Blog
Vermont Legislature Makes Little Progress on Clean Water in 2018
by Rebekah Weber

Water was a hot topic of the 2018 Vermont legislative session, with many bills that touched on clean water challenges. We made some progress, but we’re still too far behind when it comes to the long-term funding we need to make true progress on cleaning up Lake Champlain and other ailing waters across the state.

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April 21, 2018: Renewable Energy Makes History in New England
by Jerry Elmer

April 21, 2018 was an historic date for the New England power grid: It was the first time that mid-day peak energy demand from the power grid was lower than at the lowest point overnight. The reason for this historic first is the effectiveness of energy efficiency and the combined output of 130,000 small, medium,…

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Everett’s Gateway Center Fails the Public and Violates State Law
by Heather Miller

Nearly 20 years ago, DDR Gateway LLC (DDR) promised to provide greater public access to Everett’s waterfront in exchange for a State license to build its Gateway Center shopping complex. But two decades on, the waterfront park the developer promised hasn’t fully materialized. Now CLF is asking the State to hold DDR accountable for its failures.

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Clean Renewable Energy Is the Key to a Resilient Electric Grid in New England
by David Ismay

New analysis from the regional grid operator, ISO New England (ISO), confirms what CLF and other experts have been saying for some time: New England doesn’t need expensive natural gas pipelines to keep the lights on and our homes warm even during our harshest winters. In fact, thanks to the growth of clean, renewable energy,…

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CLF Continues Working to Restore Native River Herring to New England’s Coastal Rivers
by Emily Green

Every year, alewives and blueback herring return to their native waters to spawn. But thousands of dams have cut these fish off from thousands of acres of freshwater bodies, thwarting reproductive cycles that had been ongoing for eons. The impact of these dams, on top of threats from pollution and overfishing, have led to a drastic decline in river herring populations –  threatening their survival.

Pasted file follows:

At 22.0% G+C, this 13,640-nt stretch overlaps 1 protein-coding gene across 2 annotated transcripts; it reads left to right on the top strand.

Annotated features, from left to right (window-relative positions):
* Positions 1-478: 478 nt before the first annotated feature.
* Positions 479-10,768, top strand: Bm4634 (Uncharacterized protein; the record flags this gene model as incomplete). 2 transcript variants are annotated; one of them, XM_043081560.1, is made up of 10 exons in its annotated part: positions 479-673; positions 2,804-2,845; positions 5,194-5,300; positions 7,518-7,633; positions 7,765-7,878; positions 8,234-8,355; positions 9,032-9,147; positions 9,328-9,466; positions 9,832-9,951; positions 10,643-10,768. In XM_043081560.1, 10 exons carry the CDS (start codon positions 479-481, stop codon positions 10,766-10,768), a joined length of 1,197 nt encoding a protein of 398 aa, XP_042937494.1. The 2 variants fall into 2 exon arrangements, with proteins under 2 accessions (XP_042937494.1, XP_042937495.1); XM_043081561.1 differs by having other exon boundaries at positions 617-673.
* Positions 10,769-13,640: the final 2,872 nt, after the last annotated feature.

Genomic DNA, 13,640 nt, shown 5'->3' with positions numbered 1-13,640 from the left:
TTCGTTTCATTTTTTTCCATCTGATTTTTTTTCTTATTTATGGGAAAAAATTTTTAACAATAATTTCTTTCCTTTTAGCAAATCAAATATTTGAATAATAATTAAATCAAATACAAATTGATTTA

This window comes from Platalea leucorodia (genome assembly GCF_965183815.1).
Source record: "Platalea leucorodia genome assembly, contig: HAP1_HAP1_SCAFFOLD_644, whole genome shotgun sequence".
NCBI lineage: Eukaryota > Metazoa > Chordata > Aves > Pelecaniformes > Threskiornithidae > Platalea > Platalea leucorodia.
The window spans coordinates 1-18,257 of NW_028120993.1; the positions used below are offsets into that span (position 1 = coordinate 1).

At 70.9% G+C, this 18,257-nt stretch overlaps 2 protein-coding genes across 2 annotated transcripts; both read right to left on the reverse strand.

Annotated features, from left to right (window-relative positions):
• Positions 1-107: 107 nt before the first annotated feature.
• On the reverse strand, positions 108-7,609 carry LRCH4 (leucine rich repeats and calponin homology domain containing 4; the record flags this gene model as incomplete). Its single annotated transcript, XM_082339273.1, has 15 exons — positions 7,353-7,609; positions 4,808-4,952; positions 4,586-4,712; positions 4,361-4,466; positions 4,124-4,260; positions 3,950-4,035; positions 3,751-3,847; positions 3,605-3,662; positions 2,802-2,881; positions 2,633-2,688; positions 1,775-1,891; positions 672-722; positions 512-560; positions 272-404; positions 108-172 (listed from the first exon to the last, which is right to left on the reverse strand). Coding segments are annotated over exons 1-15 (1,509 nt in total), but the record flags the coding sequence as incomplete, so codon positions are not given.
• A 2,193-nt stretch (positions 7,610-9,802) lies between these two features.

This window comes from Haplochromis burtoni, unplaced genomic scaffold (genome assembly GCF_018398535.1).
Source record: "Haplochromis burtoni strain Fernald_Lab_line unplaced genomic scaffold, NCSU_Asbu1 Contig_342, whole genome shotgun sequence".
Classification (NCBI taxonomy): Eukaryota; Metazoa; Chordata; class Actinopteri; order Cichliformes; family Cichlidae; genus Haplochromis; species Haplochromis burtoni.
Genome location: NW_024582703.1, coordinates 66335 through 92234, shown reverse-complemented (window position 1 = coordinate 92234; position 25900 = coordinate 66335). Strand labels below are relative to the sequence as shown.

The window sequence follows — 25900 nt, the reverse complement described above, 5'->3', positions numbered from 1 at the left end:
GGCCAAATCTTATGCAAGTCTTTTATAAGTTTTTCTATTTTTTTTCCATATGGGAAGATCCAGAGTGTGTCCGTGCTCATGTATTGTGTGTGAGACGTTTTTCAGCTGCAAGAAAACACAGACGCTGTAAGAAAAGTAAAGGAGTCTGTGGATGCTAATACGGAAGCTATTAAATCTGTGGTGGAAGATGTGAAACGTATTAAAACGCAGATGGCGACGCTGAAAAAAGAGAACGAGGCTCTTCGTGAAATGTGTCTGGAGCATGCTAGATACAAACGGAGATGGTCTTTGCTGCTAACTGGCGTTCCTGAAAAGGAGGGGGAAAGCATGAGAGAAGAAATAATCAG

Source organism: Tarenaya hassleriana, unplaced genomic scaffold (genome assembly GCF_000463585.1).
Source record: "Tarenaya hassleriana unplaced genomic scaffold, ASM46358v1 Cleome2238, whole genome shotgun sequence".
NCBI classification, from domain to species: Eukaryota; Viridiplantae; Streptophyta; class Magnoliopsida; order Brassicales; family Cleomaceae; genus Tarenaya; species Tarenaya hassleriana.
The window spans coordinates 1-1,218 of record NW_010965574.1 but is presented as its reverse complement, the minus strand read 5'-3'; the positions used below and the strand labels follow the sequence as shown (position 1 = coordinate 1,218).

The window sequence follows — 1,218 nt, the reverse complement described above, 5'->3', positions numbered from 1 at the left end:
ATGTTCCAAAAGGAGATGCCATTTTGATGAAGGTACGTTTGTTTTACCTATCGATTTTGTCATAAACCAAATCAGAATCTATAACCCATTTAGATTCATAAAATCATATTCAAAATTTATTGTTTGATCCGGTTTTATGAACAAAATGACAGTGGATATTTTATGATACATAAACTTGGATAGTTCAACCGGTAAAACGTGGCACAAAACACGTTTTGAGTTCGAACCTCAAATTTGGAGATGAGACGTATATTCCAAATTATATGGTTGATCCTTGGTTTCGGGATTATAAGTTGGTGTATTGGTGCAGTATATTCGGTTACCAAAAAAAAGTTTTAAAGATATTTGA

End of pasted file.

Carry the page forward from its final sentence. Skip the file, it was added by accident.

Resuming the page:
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Unprecedented Attack on Nation’s Ocean Lurks in Congress
by Jennifer Felt

A slew of bills under debate in Congress would endanger our marine life and ocean ecosystems by decimating key conservation protections offered by existing laws. Coupled with harmful actions from the Executive Branch, our ocean faces threats from some in Washington who are more concerned with lining the pockets of a few oil and gas industry executives than with the health of our ocean and coastal communities.

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Climate Change Preparedness on Trial
by Elena Mihaly

Harvey. Irma. Maria. Nate. Last year, during a 45-day period, eight consecutive named storms strengthened into hurricanes. All told, the 2017 hurricane season was the most expensive in history, causing more than $200 billion in damage nationwide. Meanwhile, so-called 100-year floods are becoming so common the metric is losing its meaning and utility. For instance,…

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What’s Wrong with Burning Our Trash, Anyway?
by Ahmina Maxey

Incinerator companies have done a great job green-washing their true impacts on communities by implying that so-called “waste-to-incineration” facilities are good neighbors offering a safe process that eliminates waste, allows for robust recycling programs, and generates renewable energy. Nothing could be further from the truth. The reality is burning waste harms the health, environment, and economy of many communities. The perceived benefits simply aren’t worth the risk.

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About the CLF Blog

The views and opinions expressed on this blog do not necessarily represent the opinions or positions of Conservation Law Foundation, our boards, or our supporters.